My old subdivision had very strict rules about what residents could put in their yards. Not only did it detail what kind of grass, flowers, bushes and trees were allowed, it absolutely forbid what the documents referred to as “garden kitsch.” Woe be to the resident who stuck so much as a gnome out front. Stern warnings were sent from the property manager, then the attorney. If that didn’t get results, the homeowner was summoned before the Covenants Committee to explain his or her blithe disregard for THE RULES. The Covenants Committee had the ability to levy fines – as much as $100 per day – in order to convince the resident to comply. If the scofflaw still didn’t toe the line and remove the offending object(s), the homeowner’s association actually had the ability to place a lien against the property to collect the fines plus all associated legal costs, and to eventually foreclose on the property.

No such rules exist near the beach. Here, one man’s yard art is definitely another man’s eyesore – or at least eye-irritation. Almost daily, Allie and I walk by this bear. He stands at least 15 feet tall, apparently carved from some ancient tree.


I can’t even imagine the story behind this big guy. But every time I pass it, I want to yell at the house, “What were you thinking?”.

Then there’s this:
yard chimp close

There are no words. Seriously. People who think a statue of a chimpanzee belongs in the garden are obviously disturbed. Note the giant snail next to the chimp. We walk as fast as we can past this house.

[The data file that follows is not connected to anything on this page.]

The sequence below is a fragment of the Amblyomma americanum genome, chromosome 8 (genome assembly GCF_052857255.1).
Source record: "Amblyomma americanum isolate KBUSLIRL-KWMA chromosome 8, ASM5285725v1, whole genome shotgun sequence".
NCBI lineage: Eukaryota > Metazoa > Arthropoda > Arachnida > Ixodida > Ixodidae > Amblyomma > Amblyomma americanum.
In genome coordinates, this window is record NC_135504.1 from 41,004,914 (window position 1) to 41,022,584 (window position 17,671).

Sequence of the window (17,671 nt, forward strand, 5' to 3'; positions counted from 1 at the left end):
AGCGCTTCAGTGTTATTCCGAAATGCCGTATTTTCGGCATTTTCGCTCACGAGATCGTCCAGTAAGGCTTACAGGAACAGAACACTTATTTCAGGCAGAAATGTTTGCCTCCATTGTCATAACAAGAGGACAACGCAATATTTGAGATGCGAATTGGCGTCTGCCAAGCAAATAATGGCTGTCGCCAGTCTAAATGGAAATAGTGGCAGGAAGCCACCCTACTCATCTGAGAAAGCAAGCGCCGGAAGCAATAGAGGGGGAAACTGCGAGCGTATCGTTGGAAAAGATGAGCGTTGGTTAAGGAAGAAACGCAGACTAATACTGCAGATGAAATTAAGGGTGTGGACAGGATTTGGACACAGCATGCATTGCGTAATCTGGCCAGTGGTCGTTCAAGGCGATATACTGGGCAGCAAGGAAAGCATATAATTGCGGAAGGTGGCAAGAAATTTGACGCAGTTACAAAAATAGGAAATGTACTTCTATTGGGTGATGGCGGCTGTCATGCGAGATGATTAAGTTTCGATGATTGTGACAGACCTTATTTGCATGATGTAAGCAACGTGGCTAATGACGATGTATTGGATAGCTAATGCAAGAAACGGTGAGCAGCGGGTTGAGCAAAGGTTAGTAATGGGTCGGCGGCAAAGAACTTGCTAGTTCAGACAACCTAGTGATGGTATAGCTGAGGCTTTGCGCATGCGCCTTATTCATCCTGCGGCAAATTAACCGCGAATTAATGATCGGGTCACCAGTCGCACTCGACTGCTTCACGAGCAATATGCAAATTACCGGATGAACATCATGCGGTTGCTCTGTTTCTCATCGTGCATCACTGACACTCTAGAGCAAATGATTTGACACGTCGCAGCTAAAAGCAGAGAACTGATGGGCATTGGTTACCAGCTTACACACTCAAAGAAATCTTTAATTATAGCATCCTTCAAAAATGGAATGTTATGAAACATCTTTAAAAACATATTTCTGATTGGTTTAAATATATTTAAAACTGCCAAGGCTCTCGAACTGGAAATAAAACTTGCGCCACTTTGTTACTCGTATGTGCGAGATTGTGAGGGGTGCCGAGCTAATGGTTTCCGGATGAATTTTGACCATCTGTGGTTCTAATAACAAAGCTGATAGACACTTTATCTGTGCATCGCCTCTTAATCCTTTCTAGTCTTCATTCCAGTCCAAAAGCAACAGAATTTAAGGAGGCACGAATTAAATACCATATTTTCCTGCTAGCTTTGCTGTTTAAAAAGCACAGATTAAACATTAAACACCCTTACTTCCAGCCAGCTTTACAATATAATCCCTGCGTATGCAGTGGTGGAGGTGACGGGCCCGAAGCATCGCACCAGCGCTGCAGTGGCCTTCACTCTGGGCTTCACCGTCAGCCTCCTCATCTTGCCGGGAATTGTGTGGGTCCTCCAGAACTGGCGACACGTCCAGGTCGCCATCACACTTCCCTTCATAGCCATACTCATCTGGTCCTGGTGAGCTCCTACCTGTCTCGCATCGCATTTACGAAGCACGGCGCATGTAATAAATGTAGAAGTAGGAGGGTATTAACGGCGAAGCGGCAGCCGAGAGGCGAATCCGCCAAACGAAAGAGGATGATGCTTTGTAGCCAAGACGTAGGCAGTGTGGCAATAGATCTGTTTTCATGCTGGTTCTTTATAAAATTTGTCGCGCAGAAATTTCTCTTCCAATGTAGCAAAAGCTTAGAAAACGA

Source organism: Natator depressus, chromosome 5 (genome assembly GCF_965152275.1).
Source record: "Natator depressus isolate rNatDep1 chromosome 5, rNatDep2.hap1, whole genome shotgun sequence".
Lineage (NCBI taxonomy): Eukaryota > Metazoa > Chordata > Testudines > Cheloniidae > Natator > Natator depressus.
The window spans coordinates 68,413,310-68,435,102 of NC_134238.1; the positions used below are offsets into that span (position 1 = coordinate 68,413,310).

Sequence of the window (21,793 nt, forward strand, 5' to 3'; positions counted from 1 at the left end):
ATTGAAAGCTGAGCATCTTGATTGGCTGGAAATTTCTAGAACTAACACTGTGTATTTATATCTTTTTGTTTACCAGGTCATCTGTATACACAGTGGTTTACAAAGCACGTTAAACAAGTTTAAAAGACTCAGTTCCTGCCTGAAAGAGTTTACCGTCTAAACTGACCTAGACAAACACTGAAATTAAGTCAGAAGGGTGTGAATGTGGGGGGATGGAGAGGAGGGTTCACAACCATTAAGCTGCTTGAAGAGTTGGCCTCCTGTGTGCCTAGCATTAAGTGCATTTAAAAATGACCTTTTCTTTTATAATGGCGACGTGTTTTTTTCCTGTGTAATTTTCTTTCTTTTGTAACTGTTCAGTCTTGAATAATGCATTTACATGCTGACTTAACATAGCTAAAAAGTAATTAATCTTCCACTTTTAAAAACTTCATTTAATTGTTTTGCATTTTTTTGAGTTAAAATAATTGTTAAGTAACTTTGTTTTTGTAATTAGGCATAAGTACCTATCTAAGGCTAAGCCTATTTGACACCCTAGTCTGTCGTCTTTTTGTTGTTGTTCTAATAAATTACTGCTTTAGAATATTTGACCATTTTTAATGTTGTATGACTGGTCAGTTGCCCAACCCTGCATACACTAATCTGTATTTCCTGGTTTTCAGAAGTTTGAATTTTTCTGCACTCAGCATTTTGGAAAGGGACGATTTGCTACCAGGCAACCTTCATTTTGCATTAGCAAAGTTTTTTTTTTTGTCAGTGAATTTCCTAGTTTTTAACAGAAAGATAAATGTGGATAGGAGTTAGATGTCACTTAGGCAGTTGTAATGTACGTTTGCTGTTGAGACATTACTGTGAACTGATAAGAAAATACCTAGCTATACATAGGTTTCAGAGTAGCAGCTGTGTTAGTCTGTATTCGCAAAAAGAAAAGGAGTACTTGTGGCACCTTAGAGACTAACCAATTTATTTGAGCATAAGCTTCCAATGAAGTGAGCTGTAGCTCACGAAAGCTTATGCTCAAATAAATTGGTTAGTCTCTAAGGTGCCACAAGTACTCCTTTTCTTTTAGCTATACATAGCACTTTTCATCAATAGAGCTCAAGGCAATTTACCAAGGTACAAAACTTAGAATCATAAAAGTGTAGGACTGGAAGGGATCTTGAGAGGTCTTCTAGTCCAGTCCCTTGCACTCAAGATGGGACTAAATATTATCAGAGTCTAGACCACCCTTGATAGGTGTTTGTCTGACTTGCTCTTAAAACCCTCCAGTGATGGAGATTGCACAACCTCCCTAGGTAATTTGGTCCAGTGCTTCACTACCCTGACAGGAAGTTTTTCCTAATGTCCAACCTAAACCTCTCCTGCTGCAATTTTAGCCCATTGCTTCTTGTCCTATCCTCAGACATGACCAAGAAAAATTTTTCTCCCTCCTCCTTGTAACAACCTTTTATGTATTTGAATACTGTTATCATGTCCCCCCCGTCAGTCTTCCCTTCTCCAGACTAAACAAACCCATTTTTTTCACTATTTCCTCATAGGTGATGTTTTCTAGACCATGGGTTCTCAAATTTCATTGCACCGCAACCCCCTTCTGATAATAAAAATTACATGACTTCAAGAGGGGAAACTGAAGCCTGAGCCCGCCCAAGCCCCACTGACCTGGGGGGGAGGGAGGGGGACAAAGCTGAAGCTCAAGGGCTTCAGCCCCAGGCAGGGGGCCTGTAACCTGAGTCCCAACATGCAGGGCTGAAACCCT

But then there’s this pirate. I can’t figure out why he is leaning up against a garage door and not displayed prominently mid-yard. He’s so… what’s the word?.. piratey!


I just love his face.


If he was in my yard, I’d dare the Covenants Committee to make me take him down.

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Bordering on the Absurd: Fences Don’t Have to Offend

When you walk, you notice things. Things people in cars don’t pay much attention to. And they start to bug you.

In my neighborhood, lots of folks have fences in their front yards. In most cases, they are meant to be decorative, hey are meant to keep people out or pets in. Since there are no deed restrictions here, people are free to put up whatever kind of fence they want. Some efforts are successful.

picket fence

Some are not

chain link fence

Now the owner of this fence obviously doesn’t care about the impression he is creating – that of “lazy slob.”

This homeowner actually has a pretty cool fence. It has little metal lions on top of the gate. Too bad he’s let it get into such bad condition.

lion fence

This person tried to make the fence look good, but failed. Note to artist: paint dark to light, not light to dark. And take some art lessons.

painted fence

I’m not quite sure what this person was thinking, but the rope is totally black with mildew and dirt, and is certainly not adding any appeal to his yard.

rope fence

This guy wanted to mark his territory, pathetic as that territory is. How this patch of weeds and dirt rates a fence is beyond me.

rail fence

Personally I love this fence. From the street it looks fairly ordinary.

pineapple fence

But up close, you can see that someone really cares about creating a pleasing and welcoming environment around their house. The

pineapple has been a symbol of hospitality for more than 500 years.

pineapple fence inside

Likewise, this fence is one I enjoy walking by.

See what a little imagination and effort can do?


To get to the point of this post: fence putter-uppers, think before you enclose! Are you creating an eyesore or an esthetically pleasing addition to the neighborhood? (Not to mention my daily walk) There is enough ugly in the world already. If you’re going to add something, at least make it easy to look at.